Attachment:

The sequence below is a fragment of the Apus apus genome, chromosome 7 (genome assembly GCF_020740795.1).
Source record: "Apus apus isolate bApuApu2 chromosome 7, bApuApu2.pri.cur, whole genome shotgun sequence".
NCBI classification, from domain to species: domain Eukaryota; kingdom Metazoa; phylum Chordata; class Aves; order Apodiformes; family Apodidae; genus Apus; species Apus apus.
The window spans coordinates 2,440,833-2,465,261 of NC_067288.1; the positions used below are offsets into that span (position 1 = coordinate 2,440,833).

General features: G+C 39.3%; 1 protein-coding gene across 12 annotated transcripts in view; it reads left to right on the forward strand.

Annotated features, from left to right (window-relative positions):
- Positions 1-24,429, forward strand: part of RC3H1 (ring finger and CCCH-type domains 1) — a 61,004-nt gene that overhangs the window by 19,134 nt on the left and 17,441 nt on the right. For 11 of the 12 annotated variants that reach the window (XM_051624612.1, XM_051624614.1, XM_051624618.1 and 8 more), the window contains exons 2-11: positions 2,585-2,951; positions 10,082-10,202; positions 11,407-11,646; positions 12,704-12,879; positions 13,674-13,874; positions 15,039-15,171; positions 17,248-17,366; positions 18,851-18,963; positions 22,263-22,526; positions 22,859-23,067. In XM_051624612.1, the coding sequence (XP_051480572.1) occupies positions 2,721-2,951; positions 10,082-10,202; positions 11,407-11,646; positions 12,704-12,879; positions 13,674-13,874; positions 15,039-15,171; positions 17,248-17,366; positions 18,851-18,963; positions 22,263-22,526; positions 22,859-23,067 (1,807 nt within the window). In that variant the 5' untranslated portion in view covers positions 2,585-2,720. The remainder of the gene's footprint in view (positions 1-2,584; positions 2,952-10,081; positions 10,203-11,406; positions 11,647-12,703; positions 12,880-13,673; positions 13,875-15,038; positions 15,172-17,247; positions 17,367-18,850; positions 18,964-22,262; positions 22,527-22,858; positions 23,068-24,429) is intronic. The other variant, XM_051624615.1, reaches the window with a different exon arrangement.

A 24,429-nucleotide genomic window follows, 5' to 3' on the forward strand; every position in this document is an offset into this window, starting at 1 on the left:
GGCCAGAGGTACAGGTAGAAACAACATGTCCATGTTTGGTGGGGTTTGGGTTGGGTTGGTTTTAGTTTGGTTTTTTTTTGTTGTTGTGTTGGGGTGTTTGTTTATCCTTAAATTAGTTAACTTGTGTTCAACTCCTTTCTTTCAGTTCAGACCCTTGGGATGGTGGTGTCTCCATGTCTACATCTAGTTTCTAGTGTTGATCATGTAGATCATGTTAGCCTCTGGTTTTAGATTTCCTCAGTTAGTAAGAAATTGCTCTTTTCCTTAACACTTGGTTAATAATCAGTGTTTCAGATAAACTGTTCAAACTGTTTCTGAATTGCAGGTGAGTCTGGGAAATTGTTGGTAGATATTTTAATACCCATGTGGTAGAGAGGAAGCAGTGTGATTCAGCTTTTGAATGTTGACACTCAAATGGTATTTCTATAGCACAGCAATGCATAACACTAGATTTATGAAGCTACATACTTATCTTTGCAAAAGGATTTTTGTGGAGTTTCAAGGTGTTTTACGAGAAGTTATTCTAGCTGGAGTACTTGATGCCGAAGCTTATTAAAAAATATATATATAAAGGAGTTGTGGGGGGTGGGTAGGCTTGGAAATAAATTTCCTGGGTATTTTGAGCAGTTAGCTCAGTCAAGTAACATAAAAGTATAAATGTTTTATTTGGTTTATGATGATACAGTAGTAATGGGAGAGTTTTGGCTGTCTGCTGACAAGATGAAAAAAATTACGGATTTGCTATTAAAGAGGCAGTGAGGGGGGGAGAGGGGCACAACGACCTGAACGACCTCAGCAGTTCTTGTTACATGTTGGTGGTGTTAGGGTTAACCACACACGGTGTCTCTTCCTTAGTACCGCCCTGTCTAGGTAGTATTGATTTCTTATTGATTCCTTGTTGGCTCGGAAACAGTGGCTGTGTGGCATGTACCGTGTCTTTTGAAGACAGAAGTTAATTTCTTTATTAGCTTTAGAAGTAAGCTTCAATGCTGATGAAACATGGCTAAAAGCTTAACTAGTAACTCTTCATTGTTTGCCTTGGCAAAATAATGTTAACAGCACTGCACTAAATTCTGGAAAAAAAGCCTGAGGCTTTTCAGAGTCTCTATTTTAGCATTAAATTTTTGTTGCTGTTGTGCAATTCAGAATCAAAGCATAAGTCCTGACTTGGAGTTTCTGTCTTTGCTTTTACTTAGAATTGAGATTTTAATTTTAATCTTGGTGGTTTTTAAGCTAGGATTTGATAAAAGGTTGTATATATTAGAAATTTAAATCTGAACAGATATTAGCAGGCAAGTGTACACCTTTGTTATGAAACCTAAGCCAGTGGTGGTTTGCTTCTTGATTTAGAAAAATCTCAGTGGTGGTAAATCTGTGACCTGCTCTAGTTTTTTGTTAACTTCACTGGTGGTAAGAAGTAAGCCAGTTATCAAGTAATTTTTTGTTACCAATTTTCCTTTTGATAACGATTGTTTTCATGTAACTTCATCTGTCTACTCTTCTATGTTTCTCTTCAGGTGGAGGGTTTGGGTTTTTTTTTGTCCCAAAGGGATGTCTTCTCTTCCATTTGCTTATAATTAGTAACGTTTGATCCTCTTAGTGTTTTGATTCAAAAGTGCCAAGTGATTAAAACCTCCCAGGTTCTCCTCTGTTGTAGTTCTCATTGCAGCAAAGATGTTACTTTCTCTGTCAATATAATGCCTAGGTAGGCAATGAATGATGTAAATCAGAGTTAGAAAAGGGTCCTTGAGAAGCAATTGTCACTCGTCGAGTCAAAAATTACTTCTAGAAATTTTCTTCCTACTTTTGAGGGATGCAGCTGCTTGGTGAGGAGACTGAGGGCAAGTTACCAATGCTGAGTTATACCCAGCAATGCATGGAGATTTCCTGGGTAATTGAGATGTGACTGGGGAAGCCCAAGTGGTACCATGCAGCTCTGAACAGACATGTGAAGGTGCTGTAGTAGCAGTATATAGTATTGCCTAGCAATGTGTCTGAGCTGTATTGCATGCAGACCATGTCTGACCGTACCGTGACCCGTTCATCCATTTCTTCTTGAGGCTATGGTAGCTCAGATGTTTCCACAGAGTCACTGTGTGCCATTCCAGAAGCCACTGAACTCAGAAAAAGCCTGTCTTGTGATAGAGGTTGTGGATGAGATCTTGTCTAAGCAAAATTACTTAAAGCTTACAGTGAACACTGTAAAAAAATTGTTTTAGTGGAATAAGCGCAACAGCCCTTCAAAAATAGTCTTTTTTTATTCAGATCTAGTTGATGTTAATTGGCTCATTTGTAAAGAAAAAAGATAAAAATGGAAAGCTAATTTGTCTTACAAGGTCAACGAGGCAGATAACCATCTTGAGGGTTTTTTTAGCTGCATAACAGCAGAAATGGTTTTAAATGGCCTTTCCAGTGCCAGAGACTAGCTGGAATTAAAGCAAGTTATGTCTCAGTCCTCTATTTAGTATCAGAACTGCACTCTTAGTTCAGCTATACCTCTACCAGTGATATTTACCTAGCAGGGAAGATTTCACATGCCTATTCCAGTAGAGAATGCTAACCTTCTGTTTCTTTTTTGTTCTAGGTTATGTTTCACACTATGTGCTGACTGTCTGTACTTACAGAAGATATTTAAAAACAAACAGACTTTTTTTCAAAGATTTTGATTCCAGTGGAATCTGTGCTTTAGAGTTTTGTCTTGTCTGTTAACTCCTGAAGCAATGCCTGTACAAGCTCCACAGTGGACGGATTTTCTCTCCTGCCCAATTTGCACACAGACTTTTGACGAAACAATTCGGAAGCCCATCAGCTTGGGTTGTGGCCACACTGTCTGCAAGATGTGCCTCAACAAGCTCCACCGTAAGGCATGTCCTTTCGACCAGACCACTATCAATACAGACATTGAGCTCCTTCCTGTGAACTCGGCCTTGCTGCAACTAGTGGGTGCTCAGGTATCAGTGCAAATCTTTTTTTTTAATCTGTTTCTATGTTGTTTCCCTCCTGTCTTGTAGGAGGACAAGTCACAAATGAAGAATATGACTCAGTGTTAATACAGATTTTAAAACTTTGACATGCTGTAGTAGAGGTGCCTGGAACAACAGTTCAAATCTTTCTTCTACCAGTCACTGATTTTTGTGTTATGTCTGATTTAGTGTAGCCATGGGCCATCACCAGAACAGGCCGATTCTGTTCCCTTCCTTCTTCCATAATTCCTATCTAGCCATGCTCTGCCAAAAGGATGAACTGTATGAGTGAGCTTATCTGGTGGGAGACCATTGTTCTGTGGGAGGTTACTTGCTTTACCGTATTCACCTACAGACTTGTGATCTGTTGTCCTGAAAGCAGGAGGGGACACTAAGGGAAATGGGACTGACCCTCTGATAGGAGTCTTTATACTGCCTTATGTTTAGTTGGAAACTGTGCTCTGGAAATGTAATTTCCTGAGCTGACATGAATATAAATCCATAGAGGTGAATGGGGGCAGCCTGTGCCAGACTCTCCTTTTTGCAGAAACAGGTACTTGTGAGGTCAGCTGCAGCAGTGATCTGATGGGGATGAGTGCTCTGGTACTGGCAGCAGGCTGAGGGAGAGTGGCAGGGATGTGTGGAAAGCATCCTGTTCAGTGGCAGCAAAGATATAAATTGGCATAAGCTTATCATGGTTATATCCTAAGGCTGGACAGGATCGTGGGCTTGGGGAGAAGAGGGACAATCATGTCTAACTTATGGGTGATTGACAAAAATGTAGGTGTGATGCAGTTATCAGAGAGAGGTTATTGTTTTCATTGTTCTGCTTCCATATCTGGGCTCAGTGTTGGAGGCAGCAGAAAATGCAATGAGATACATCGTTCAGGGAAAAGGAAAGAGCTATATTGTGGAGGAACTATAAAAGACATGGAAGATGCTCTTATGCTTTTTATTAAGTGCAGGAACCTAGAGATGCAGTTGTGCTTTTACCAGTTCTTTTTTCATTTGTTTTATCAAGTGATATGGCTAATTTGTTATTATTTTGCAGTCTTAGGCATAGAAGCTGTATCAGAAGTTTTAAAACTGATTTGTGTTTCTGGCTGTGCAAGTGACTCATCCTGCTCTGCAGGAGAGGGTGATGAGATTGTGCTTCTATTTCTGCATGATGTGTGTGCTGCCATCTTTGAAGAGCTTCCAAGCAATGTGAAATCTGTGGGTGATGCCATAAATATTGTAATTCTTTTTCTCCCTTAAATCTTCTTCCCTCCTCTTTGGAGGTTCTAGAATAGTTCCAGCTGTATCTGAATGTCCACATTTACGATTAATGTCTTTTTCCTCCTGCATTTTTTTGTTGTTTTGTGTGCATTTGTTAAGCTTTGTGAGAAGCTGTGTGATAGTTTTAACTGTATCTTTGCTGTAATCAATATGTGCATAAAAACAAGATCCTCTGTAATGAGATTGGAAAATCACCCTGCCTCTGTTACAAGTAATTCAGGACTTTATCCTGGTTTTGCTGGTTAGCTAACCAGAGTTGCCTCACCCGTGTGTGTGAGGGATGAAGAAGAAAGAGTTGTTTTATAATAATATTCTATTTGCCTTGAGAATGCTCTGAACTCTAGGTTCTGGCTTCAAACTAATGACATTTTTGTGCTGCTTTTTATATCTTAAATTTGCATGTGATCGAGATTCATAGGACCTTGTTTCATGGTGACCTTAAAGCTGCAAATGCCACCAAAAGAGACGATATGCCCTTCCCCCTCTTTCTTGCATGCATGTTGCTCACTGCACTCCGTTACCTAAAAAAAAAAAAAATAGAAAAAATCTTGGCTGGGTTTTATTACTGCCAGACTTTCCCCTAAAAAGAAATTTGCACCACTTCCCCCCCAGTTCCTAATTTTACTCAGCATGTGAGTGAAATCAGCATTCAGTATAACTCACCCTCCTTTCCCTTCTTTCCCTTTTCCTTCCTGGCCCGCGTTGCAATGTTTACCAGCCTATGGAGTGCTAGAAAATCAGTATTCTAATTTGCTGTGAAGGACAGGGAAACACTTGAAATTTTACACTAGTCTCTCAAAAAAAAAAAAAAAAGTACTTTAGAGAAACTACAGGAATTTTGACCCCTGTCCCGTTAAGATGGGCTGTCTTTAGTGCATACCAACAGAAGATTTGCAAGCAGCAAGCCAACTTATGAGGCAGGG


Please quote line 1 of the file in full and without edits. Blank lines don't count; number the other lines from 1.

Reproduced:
The sequence below is a fragment of the Apus apus genome, chromosome 7 (genome assembly GCF_020740795.1).